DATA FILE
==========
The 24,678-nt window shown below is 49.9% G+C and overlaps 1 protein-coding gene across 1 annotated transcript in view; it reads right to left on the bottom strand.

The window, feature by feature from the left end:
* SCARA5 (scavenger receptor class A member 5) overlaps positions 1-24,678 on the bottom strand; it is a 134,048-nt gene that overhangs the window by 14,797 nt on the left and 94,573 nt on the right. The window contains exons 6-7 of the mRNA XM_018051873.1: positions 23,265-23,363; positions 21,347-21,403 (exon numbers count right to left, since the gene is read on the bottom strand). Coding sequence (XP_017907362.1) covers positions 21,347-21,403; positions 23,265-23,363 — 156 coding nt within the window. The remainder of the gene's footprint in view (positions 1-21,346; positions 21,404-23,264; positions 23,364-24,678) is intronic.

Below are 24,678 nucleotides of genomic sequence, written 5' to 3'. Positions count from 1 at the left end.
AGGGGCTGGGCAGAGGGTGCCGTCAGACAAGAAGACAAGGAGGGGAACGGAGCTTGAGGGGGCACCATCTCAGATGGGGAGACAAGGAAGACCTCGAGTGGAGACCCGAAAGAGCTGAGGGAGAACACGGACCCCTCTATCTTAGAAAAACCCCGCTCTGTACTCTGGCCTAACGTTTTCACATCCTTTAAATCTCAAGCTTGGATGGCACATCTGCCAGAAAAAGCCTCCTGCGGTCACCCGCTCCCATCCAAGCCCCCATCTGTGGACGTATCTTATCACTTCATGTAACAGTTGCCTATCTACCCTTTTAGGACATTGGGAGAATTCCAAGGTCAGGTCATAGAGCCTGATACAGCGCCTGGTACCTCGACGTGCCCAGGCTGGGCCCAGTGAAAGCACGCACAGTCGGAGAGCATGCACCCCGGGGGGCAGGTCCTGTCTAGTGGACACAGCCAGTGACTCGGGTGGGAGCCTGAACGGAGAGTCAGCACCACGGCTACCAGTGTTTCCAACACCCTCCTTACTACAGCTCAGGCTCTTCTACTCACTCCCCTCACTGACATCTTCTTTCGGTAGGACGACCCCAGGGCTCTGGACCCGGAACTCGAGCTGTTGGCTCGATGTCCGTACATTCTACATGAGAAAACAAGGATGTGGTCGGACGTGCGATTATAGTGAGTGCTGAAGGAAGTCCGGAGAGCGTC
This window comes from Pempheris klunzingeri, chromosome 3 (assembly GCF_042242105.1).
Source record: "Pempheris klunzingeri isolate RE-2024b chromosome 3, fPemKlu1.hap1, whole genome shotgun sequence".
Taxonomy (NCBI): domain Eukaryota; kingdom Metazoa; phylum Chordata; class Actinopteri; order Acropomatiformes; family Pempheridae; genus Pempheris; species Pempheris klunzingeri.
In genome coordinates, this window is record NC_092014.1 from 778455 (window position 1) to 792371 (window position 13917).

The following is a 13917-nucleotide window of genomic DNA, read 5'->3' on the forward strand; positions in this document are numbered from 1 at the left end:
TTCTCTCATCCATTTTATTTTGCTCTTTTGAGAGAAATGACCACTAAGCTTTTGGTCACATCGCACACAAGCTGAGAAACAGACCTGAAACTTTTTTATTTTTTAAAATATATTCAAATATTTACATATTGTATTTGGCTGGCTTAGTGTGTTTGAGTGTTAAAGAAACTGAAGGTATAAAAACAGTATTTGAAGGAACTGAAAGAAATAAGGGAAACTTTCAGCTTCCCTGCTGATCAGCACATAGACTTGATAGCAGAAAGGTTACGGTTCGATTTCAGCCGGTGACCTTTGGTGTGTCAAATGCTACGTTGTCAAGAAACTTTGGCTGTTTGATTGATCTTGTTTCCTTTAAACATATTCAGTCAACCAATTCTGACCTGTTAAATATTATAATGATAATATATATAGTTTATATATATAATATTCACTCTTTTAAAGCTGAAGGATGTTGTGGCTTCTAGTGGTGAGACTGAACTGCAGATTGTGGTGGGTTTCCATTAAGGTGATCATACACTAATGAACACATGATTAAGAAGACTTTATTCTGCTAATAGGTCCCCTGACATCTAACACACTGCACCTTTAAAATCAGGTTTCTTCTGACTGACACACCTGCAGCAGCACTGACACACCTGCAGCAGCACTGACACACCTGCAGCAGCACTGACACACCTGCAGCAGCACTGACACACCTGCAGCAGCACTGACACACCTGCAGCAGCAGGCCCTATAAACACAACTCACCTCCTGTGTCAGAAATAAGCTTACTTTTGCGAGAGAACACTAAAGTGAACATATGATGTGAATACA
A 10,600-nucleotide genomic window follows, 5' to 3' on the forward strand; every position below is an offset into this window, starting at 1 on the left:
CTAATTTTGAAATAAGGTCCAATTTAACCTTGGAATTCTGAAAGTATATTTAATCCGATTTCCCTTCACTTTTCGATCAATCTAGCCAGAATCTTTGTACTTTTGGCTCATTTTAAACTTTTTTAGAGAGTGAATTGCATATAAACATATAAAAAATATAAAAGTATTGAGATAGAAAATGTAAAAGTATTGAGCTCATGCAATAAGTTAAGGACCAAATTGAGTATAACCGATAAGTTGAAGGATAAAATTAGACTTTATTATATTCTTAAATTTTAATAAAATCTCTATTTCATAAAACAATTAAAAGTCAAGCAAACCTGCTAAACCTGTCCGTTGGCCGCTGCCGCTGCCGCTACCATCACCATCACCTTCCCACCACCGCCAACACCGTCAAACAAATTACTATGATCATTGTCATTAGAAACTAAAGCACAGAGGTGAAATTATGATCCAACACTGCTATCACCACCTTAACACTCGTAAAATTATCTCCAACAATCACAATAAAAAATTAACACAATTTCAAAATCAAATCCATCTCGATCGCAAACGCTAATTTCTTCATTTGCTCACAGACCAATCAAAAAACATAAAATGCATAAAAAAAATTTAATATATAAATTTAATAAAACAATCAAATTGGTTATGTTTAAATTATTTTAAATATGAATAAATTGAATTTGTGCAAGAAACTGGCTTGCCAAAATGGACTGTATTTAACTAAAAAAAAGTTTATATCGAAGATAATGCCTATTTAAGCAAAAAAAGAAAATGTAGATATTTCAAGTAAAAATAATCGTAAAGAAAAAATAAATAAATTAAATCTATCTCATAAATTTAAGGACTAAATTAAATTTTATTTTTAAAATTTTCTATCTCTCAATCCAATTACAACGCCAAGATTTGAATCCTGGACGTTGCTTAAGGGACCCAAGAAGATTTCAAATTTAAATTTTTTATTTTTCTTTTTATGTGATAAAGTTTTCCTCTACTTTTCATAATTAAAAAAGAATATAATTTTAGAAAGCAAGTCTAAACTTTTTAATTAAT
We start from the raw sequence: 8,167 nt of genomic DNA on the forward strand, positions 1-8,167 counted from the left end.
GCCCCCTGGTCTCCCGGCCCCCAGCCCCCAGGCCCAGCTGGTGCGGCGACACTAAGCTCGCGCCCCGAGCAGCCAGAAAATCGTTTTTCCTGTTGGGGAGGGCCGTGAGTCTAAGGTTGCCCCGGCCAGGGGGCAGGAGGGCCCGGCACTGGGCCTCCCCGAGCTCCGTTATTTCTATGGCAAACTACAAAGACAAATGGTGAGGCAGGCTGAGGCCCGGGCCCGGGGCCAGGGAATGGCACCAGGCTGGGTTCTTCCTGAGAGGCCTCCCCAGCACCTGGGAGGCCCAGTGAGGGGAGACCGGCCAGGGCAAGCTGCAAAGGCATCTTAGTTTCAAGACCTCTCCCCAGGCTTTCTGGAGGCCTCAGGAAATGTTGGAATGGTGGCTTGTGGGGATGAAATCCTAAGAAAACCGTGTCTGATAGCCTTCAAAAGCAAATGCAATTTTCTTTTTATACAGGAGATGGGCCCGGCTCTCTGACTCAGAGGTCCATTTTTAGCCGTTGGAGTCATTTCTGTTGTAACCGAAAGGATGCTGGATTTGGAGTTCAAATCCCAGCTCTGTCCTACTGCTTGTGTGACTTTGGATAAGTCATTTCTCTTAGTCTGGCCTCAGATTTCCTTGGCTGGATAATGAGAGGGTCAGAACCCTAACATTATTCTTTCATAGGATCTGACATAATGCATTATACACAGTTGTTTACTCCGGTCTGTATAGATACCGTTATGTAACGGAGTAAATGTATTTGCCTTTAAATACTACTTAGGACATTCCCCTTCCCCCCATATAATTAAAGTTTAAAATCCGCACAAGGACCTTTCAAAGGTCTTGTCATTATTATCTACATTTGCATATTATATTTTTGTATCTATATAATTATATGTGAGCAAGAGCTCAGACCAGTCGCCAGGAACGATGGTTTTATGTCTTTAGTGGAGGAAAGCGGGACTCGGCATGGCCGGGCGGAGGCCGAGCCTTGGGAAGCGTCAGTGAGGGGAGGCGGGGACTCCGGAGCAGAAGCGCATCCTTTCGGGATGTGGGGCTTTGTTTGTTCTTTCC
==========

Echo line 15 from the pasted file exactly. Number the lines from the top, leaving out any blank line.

GCCCCCTGGTCTCCCGGCCCCCAGCCCCCAGGCCCAGCTGGTGCGGCGACACTAAGCTCGCGCCCCGAGCAGCCAGAAAATCGTTTTTCCTGTTGGGGAGGGCCGTGAGTCTAAGGTTGCCCCGGCCAGGGGGCAGGAGGGCCCGGCACTGGGCCTCCCCGAGCTCCGTTATTTCTATGGCAAACTACAAAGACAAATGGTGAGGCAGGCTGAGGCCCGGGCCCGGGGCCAGGGAATGGCACCAGGCTGGGTTCTTCCTGAGAGGCCTCCCCAGCACCTGGGAGGCCCAGTGAGGGGAGACCGGCCAGGGCAAGCTGCAAAGGCATCTTAGTTTCAAGACCTCTCCCCAGGCTTTCTGGAGGCCTCAGGAAATGTTGGAATGGTGGCTTGTGGGGATGAAATCCTAAGAAAACCGTGTCTGATAGCCTTCAAAAGCAAATGCAATTTTCTTTTTATACAGGAGATGGGCCCGGCTCTCTGACTCAGAGGTCCATTTTTAGCCGTTGGAGTCATTTCTGTTGTAACCGAAAGGATGCTGGATTTGGAGTTCAAATCCCAGCTCTGTCCTACTGCTTGTGTGACTTTGGATAAGTCATTTCTCTTAGTCTGGCCTCAGATTTCCTTGGCTGGATAATGAGAGGGTCAGAACCCTAACATTATTCTTTCATAGGATCTGACATAATGCATTATACACAGTTGTTTACTCCGGTCTGTATAGATACCGTTATGTAACGGAGTAAATGTATTTGCCTTTAAATACTACTTAGGACATTCCCCTTCCCCCCATATAATTAAAGTTTAAAATCCGCACAAGGACCTTTCAAAGGTCTTGTCATTATTATCTACATTTGCATATTATATTTTTGTATCTATATAATTATATGTGAGCAAGAGCTCAGACCAGTCGCCAGGAACGATGGTTTTATGTCTTTAGTGGAGGAAAGCGGGACTCGGCATGGCCGGGCGGAGGCCGAGCCTTGGGAAGCGTCAGTGAGGGGAGGCGGGGACTCCGGAGCAGAAGCGCATCCTTTCGGGATGTGGGGCTTTGTTTGTTCTTTCC